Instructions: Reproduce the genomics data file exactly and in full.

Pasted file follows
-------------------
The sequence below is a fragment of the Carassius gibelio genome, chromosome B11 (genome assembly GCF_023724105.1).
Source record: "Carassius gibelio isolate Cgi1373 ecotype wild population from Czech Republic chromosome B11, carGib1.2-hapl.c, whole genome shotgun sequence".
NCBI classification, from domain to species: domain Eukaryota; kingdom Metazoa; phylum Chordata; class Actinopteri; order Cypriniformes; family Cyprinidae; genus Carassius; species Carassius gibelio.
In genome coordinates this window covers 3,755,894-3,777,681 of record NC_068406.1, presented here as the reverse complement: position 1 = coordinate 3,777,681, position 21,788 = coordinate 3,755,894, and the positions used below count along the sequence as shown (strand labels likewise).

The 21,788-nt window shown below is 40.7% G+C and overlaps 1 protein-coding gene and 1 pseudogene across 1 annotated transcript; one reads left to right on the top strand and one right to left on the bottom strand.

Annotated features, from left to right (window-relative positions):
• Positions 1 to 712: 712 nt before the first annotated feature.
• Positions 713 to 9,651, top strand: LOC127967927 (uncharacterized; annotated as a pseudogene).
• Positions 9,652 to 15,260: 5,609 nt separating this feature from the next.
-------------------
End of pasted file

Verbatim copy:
The sequence below is a fragment of the Carassius gibelio genome, chromosome B11 (genome assembly GCF_023724105.1).
Source record: "Carassius gibelio isolate Cgi1373 ecotype wild population from Czech Republic chromosome B11, carGib1.2-hapl.c, whole genome shotgun sequence".
NCBI classification, from domain to species: domain Eukaryota; kingdom Metazoa; phylum Chordata; class Actinopteri; order Cypriniformes; family Cyprinidae; genus Carassius; species Carassius gibelio.
In genome coordinates this window covers 3,755,894-3,777,681 of record NC_068406.1, presented here as the reverse complement: position 1 = coordinate 3,777,681, position 21,788 = coordinate 3,755,894, and the positions used below count along the sequence as shown (strand labels likewise).

The 21,788-nt window shown below is 40.7% G+C and overlaps 1 protein-coding gene and 1 pseudogene across 1 annotated transcript; one reads left to right on the top strand and one right to left on the bottom strand.

Annotated features, from left to right (window-relative positions):
• Positions 1 to 712: 712 nt before the first annotated feature.
• Positions 713 to 9,651, top strand: LOC127967927 (uncharacterized; annotated as a pseudogene).
• Positions 9,652 to 15,260: 5,609 nt separating this feature from the next.